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New Music Alternatives 

A San Francisco festival that ventures a long, long way from the jazz mainstream

Wednesday, May 8 2002
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To counter the largely mainstream programming of the San Francisco Jazz Fest, local players from across the creative-music spectrum present the first annual San Francisco Alternative Music Festival, a series of seven ear-bending concerts that pair local, world-class sonic explorers with distinguished out-of-towners, including Japanese pianist Satoko Fujii and New York saxophonist Joe McPhee.

Combining the fluent technique and harmonic theory of classical music, the serene intensity of traditional Japanese aesthetics, and the risk-taking spirit of jazz, the conservatory-trained Fujii has developed a singular voice on the acoustic keyboard. One of the top jazz composer/improvisers to emerge in the last decade, she has recorded more than a dozen acclaimed albums. Her broad-minded vision strikes a balance between conventional and experimental, ranging from lush melodic phrasing on the keys to haunting timbral excursions produced on the strings inside the piano.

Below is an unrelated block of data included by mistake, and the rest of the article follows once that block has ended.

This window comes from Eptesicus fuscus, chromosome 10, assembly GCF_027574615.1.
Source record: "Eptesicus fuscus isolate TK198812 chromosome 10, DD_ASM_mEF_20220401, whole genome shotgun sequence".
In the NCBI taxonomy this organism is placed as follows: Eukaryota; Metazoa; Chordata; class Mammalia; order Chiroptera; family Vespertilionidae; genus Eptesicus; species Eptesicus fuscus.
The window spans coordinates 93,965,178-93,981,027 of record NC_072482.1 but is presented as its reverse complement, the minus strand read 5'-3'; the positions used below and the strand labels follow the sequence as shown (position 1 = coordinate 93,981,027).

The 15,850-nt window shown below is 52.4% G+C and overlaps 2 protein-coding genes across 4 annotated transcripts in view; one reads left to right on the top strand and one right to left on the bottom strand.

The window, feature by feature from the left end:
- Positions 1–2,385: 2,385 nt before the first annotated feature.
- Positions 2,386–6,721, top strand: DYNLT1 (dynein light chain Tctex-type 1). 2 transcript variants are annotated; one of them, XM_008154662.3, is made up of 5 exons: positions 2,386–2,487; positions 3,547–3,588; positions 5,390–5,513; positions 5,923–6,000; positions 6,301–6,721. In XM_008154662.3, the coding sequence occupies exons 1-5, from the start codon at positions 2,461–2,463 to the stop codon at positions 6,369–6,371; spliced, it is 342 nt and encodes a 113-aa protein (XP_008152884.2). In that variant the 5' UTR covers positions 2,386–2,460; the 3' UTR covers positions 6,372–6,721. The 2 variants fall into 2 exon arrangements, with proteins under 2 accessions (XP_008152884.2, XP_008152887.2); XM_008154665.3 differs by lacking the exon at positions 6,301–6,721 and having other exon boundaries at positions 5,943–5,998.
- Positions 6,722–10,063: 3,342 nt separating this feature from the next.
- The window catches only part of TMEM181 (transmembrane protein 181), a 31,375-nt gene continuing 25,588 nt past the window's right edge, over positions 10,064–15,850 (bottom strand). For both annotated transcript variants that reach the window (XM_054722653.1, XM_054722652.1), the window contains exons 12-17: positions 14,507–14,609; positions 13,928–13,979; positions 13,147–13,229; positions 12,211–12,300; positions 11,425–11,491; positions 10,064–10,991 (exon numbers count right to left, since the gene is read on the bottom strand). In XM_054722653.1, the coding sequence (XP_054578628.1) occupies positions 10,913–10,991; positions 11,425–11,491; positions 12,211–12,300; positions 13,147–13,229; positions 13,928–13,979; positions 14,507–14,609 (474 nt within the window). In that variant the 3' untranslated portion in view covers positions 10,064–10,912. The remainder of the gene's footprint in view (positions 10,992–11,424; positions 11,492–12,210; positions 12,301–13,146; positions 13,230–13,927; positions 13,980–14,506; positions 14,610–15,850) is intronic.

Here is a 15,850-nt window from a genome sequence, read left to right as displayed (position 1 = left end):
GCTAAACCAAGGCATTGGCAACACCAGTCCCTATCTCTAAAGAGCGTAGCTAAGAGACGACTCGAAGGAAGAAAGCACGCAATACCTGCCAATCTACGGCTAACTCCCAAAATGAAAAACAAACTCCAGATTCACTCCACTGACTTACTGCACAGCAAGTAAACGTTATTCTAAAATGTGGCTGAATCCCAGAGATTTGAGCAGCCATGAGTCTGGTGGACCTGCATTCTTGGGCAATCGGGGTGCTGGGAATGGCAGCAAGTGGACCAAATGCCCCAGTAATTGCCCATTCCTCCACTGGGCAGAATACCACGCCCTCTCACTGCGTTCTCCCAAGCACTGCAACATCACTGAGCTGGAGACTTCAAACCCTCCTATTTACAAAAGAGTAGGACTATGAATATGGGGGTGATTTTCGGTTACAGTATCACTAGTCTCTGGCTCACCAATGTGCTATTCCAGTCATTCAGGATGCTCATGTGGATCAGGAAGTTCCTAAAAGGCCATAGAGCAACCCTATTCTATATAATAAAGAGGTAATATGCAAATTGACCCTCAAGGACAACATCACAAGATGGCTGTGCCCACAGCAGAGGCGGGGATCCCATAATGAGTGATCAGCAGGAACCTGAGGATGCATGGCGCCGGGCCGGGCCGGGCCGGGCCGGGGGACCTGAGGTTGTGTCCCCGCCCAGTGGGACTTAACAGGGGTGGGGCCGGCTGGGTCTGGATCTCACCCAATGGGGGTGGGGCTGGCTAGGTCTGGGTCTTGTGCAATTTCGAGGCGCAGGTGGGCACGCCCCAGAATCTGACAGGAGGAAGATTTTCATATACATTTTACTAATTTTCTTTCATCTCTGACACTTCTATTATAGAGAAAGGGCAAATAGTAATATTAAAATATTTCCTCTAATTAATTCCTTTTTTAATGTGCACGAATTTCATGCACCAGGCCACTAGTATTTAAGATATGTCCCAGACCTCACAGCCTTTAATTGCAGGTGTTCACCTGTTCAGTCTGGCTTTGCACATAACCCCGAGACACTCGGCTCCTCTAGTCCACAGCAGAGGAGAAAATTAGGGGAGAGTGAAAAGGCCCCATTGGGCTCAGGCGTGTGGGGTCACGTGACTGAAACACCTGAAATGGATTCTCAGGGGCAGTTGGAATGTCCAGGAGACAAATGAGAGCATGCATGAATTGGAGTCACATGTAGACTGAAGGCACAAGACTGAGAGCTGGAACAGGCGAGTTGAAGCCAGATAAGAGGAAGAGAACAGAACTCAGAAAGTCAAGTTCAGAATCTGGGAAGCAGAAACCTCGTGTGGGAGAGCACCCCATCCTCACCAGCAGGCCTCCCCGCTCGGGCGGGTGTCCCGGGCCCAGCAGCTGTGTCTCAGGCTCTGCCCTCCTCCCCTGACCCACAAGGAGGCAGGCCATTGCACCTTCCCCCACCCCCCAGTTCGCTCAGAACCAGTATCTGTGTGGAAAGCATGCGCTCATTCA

New York improviser Joe McPhee applies what he calls the "language indicator" of "po" to his adventurous musicmaking efforts. "The word '"po,'" explains the 61-year-old saxophonist, "indicates that provocation is taking place and you should not necessarily take what you see or hear as fact." Musically, this translates into an improv approach not based on a particular song, but instigated by it. McPhee takes full advantage of the history of jazz invention, while at the same time defying many of its precepts; in essence, his approach sums up the credo of the S.F. Alt Music Festival.

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Sam Prestianni

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